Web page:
Microsoft has sued the United States government in what seems to be the latest battle in the war over privacy which is ongoing between Washington and Silicon Valley. The lawsuit was filed last Thursday in Seattle, and points out the violation of the US Constitution by the government which wants to prevent the company from notifying its users they are being watched.
In legal terms, the actions of the government contravene the Fourth Amendment of the Constitution, which states that both people and businesses have a right to know if the government searches their property. The same stands for the First Amendment of Microsoft for the right of free speech.
At the moment, the filing is being reviewed by the Department of Justice. The suit is focused more on the remote servers where data is stored rather than the local computers of people. The government seems to be making use of the ECPA (Electronic Communications Privacy Act) to direct its investigations to the parties storing data on Microsoft Cloud. This ancient law which has been in place for thirty years has been criticized by many because the Internet has made a huge evolution since then, and thus it should be adapted accordingly.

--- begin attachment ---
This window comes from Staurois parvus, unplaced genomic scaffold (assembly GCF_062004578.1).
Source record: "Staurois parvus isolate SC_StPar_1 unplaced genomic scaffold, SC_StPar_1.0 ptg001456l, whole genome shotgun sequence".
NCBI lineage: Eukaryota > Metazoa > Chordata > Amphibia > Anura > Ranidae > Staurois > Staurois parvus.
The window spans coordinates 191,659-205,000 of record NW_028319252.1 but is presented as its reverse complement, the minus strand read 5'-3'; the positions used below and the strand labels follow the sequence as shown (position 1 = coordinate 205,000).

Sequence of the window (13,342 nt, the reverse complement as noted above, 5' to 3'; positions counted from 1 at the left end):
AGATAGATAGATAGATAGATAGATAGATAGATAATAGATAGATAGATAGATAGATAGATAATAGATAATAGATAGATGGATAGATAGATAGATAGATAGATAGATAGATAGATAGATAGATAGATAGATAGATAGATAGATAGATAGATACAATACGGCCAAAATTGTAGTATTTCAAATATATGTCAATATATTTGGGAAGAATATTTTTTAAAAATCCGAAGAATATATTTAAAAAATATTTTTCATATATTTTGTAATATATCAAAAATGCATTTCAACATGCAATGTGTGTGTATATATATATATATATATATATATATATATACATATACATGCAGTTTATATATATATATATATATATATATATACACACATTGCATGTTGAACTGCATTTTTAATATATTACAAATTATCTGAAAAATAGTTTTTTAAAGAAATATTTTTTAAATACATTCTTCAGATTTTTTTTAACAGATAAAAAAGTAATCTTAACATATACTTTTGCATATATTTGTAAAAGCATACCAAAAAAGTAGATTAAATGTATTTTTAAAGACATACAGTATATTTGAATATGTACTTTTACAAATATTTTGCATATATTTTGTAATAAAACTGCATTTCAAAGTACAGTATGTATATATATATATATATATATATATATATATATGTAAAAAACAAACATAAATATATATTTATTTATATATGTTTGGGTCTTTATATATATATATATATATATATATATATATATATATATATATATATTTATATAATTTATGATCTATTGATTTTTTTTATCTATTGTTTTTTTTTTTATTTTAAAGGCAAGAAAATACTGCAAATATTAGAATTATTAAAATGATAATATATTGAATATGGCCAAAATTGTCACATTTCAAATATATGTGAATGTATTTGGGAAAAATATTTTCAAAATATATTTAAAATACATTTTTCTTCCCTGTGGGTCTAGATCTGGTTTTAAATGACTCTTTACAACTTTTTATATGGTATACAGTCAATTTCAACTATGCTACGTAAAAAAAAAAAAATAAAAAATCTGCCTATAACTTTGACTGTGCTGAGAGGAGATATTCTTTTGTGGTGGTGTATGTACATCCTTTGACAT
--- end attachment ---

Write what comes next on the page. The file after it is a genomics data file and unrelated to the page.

Microsoft has stated that
“People do not give up their rights when they move their private information from physical storage to the cloud. The government has exploited the transition to cloud computing as a means of expanding its power to conduct secret investigations.”
This move from Microsoft places the company in a more prominent place in this battle over data protection, which is currently dominated by Apple. Apple has been in the spotlight over the past months because it refused to decrypt the smartphone of the San Bernardino shooter for the FBI. In the end, the Federal Bureau of Investigation hired a private group of hackers to do the job.
While many leading companies seem to join efforts against data surveillance, some believe this move is drawn by business interests. Microsoft wants to assure its users that the Cloud system is safe to use since this sector of the business is becoming more prominent with each passing day.
At the moment, the company is battling on a separate front with the government over a warrant to give up data stored on a server in Ireland. While Microsoft states that the government has to go through a special procedure listed on a treaty between Ireland and the United States, the government argues that the server is legally just a part of ECPA.
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